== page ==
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Prosecution of Teen Could Broaden Concept of Murder


The recent trial of Michelle Carter has garnered a lot of national attention: the teen is on trial for manslaughter after allegedly sending her boyfriend text messages encouraging him to commit suicide. Carter’s boyfriend, Conrad Roy III, took his own life on July 12, 2014.

According to media sources, Roy had long battled both depression and suicidal thoughts. On one of those occasions, when he texted Carter contemplating whether he should get into a car filled with carbon monoxide, she allegedly encouraged him to do so via text.

Charged With Murder For Sending A Text?

Carter is now on trial in a very controversial case concerning whether or not a person can be charged and convicted with someone’s death under these types of circumstances (i.e. without being in their presence, and based solely on what was communicated via text messages). In the case, the prosecution’s most damning evidence against Carter are the many text messages she shared with Roy, which they allege pushed him to kill himself.

However, as the defense has pointed out, Roy had a history of depression and suicidal thoughts, and the act which brought about his death was in fact a tragic suicide, not technically a “homicide.” A homicide is traditionally defined as the deliberate and unlawful killing of one person by another/a murder. What if a teen sends a text that is intended to be a joke? Can that be considered “deliberate”? And if the circumstances of this case do allow someone to be prosecuted for murder, doesn’t that open the door to every child bully in the world being prosecuted if and when someone commits suicide in association with that bullying? Or what if your friend has talked about suicide with you, but you didn’t think they would go through with it—could you be prosecuted if you fail to report it and they commit suicide?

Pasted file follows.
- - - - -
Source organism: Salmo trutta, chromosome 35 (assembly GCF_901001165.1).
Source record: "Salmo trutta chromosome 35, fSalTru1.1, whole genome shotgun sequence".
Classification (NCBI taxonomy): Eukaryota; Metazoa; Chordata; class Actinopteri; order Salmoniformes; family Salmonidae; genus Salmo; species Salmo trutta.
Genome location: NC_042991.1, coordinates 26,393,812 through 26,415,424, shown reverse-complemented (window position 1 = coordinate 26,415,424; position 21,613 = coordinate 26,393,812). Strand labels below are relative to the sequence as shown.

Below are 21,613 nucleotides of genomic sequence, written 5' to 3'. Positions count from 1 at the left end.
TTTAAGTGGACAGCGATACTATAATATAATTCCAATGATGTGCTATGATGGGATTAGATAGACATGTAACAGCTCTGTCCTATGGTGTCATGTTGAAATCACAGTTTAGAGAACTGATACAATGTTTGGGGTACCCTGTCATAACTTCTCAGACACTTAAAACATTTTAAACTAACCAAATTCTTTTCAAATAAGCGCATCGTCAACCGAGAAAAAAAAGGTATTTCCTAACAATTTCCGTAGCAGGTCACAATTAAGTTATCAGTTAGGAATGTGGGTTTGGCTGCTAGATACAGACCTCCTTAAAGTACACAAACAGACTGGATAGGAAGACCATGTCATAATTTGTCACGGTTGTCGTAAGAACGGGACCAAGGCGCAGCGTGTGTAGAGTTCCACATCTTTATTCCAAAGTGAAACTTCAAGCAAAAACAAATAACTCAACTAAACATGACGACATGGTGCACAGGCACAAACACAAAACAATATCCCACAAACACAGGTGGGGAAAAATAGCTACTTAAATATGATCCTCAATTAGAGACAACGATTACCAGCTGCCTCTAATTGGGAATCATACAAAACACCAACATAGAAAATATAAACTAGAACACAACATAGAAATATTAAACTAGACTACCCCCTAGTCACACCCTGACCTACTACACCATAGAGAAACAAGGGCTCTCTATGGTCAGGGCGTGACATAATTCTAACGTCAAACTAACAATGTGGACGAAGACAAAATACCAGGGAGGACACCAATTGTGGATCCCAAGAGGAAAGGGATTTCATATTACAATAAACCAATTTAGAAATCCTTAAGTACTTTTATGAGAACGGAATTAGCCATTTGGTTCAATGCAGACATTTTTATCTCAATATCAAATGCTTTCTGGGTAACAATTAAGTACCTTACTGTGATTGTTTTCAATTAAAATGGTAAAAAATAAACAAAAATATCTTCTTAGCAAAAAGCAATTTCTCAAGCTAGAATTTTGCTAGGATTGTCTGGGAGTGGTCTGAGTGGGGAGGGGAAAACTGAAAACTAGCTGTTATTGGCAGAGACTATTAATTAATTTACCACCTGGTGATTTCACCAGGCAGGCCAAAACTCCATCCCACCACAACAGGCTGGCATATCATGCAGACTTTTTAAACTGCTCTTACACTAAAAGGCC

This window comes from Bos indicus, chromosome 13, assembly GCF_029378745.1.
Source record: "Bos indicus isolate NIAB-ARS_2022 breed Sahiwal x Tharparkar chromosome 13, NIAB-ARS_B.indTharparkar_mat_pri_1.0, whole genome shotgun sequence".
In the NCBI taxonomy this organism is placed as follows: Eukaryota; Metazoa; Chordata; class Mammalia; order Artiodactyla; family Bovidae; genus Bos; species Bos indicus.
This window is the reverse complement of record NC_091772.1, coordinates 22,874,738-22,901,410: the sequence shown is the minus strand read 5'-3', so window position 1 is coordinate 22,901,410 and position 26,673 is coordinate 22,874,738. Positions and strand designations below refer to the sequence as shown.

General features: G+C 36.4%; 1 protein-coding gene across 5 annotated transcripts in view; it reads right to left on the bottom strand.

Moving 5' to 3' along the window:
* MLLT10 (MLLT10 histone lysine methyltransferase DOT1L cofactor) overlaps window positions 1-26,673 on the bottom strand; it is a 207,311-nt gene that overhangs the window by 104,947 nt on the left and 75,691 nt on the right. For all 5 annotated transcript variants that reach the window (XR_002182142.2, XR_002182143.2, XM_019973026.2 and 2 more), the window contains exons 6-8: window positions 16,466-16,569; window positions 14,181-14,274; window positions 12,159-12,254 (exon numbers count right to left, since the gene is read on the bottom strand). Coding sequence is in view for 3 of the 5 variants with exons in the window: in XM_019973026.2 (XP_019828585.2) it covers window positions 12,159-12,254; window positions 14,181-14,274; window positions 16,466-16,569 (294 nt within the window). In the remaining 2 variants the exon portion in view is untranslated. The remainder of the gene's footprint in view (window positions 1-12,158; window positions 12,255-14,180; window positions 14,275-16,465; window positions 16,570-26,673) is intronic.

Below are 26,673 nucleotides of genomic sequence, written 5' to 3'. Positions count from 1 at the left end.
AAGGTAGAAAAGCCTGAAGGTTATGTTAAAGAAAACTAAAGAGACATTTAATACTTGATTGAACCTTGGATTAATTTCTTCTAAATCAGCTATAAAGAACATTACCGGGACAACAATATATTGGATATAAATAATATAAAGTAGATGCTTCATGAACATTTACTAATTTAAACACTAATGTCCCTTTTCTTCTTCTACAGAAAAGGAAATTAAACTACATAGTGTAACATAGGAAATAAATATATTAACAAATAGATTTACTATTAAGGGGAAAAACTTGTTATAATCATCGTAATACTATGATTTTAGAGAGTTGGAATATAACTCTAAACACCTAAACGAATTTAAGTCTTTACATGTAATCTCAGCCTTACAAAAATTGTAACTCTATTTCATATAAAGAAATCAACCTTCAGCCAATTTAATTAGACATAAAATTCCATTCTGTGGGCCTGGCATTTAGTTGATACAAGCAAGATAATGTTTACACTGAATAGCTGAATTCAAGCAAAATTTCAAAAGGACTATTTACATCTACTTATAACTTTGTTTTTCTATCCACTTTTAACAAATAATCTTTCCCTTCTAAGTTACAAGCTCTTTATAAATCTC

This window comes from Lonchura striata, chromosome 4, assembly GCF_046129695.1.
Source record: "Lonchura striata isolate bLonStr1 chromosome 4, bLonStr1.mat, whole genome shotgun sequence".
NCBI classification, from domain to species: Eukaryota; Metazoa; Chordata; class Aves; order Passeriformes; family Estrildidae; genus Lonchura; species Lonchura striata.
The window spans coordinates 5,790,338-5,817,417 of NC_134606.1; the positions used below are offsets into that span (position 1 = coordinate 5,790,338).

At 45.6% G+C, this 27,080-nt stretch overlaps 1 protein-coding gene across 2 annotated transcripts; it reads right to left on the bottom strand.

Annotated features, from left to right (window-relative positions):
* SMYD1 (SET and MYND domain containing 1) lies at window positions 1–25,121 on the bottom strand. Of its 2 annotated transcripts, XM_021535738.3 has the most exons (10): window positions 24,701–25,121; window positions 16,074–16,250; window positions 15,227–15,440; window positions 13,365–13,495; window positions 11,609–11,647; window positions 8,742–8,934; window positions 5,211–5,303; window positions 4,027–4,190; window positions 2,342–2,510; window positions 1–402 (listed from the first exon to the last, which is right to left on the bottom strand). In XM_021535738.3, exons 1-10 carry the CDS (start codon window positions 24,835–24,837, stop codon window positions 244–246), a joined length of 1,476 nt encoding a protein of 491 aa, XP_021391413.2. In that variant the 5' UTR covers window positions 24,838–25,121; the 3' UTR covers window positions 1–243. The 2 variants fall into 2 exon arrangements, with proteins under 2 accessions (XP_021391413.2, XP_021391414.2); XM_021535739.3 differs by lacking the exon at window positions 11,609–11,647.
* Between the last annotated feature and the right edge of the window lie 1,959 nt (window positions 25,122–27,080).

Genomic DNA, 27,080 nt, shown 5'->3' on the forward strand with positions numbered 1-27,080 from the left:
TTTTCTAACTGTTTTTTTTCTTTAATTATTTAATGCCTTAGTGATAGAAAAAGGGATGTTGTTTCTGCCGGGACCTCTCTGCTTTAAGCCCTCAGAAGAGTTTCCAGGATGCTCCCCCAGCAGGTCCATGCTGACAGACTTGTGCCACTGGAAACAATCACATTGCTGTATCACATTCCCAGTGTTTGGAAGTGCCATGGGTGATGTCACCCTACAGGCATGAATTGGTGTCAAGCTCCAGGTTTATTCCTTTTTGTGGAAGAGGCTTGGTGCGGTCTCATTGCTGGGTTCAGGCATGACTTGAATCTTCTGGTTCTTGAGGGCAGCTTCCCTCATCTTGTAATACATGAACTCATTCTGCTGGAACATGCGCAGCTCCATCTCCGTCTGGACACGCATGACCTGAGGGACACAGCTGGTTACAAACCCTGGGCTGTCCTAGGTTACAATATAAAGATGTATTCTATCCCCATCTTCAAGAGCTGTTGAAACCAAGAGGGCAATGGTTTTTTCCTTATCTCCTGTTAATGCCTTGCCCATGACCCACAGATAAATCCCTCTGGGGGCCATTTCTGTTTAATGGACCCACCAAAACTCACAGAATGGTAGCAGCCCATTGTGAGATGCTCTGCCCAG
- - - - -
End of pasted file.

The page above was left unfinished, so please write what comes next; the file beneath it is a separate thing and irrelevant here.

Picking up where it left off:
Prosecutors will now have to prove whether Carter’s “encouragement” technically resulted in Roy’s death. Carter faces up to 20 years in prison if convicted.

State Law Makes a Difference

Also of relevance in this case is whether or not the state in which someone resides considers it to be a crime to assist someone in a suicide. For example, this incident took place in Massachusetts, where assisting someone in a suicide is reportedly not considered a crime.

However, in New York, a person is guilty of a class E felony promoting a suicide attempt when they intentional cause or aid someone in attempting suicide and a class C felony manslaughter in the second degree when they intentionally cause or aid another person to commit suicide.

However, some are especially skeptical about Carter being charged with involuntary manslaughter precisely because Massachusetts does not even consider assisted suicide through coercion to be a crime. Typically, manslaughter charges involve some kind of direct action by a defendant–a kind of unintentional killing via behavior that disregards risk–such as firing a gun into a crowd.

Committed Manslaughter Defense Attorney

If you or someone you know is facing manslaughter charges, you need an experienced attorney to assist you. Attorney Phillip J. Murphy has more than 25 years of experience serving clients throughout New York and New Jersey. We provide aggressive defense for our clients. Contact us today for a free consultation.



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Phillip J. Murphy,
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Free Consultations Calls Answered and returned 24/7 Phone: (845) 639-6600 Fax: (845) 639-6620

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Phillip J. Murphy, Attorney At Law is located in New City, New York and serves clients in and around New York, New Jersey & Connecticut. Contact our experienced criminal defense law firm.
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